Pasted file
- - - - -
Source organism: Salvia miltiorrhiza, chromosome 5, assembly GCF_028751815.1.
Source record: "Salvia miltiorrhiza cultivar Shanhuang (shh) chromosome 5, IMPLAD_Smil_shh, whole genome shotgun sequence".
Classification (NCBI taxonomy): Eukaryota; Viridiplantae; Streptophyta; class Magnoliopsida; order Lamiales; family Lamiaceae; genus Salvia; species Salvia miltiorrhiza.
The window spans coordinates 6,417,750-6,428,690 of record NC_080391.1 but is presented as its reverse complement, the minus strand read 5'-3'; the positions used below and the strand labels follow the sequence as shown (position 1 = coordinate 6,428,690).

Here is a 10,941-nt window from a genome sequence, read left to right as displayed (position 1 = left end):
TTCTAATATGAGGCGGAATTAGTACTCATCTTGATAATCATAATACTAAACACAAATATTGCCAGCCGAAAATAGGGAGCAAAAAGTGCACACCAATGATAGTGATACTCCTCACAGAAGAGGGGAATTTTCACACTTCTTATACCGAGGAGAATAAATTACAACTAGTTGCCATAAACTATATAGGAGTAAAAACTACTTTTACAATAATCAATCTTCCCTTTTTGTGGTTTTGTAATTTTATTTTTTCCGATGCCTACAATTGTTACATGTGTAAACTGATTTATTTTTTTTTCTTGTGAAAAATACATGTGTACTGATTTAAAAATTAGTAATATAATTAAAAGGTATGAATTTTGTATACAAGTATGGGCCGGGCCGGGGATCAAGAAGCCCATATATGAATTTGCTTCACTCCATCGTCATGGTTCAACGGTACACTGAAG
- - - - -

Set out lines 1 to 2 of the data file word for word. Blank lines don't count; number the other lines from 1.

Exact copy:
Source organism: Salvia miltiorrhiza, chromosome 5, assembly GCF_028751815.1.
Source record: "Salvia miltiorrhiza cultivar Shanhuang (shh) chromosome 5, IMPLAD_Smil_shh, whole genome shotgun sequence".